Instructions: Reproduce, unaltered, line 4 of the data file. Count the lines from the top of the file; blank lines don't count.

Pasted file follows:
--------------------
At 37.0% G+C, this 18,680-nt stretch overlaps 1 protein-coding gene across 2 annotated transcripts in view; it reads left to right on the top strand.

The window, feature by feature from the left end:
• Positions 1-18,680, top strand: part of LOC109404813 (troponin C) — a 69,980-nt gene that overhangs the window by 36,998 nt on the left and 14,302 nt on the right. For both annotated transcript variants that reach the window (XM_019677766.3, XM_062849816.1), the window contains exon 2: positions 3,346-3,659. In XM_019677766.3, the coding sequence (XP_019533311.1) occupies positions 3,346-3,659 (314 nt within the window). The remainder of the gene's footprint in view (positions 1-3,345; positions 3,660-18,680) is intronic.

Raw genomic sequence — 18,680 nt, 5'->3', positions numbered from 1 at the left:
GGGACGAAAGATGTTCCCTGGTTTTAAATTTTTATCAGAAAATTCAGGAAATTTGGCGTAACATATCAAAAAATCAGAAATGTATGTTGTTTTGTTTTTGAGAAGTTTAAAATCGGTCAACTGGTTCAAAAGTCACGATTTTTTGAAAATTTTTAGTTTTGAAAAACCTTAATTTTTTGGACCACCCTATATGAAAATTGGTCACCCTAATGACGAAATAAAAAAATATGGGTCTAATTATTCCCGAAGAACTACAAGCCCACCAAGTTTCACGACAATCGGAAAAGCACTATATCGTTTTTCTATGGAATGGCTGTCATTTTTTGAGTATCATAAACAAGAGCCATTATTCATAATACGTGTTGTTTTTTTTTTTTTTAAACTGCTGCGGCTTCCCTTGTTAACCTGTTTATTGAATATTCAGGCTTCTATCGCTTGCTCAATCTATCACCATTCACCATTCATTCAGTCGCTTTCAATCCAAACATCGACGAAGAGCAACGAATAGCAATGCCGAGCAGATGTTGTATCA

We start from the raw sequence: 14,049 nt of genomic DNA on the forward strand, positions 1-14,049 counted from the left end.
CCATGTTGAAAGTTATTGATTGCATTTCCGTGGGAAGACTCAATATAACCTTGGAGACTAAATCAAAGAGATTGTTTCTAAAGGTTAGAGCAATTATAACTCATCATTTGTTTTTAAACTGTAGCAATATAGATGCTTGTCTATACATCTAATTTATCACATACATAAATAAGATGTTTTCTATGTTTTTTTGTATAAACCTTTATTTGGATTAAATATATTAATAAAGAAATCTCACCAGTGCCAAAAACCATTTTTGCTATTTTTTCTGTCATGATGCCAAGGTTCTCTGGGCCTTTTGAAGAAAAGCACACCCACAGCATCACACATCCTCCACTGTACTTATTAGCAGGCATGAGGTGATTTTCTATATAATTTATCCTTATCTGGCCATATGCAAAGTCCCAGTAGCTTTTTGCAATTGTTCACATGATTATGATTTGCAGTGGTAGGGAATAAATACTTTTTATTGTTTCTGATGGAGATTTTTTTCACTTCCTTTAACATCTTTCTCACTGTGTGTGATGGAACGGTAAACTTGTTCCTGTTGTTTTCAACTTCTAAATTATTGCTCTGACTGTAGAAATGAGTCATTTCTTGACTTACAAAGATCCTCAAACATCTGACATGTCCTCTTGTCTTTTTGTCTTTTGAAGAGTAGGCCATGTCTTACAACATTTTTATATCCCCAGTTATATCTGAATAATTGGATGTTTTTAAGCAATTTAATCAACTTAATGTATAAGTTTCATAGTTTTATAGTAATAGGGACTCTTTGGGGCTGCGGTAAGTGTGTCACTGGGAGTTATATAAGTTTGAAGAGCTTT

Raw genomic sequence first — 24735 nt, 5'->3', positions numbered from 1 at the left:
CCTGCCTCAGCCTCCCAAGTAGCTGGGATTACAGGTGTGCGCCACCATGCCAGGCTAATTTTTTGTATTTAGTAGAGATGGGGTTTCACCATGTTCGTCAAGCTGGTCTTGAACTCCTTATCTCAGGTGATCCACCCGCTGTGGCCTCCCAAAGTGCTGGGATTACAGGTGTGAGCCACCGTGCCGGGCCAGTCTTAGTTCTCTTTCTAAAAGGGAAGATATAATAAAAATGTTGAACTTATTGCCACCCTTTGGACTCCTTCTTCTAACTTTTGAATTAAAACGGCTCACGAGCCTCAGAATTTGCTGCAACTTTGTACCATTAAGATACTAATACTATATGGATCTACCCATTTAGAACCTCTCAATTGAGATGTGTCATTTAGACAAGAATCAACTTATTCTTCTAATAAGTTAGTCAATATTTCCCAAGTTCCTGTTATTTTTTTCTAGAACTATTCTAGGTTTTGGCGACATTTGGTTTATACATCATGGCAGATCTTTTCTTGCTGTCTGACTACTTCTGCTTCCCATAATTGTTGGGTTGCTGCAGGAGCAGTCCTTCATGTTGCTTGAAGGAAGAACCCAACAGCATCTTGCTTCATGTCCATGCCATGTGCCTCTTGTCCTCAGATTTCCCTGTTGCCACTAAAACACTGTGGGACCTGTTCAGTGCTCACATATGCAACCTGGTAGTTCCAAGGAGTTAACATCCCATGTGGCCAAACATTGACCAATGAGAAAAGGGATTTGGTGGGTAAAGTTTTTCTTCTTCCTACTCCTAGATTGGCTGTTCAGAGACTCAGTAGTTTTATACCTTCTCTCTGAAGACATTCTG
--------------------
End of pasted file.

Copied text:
Raw genomic sequence — 18,680 nt, 5'->3', positions numbered from 1 at the left: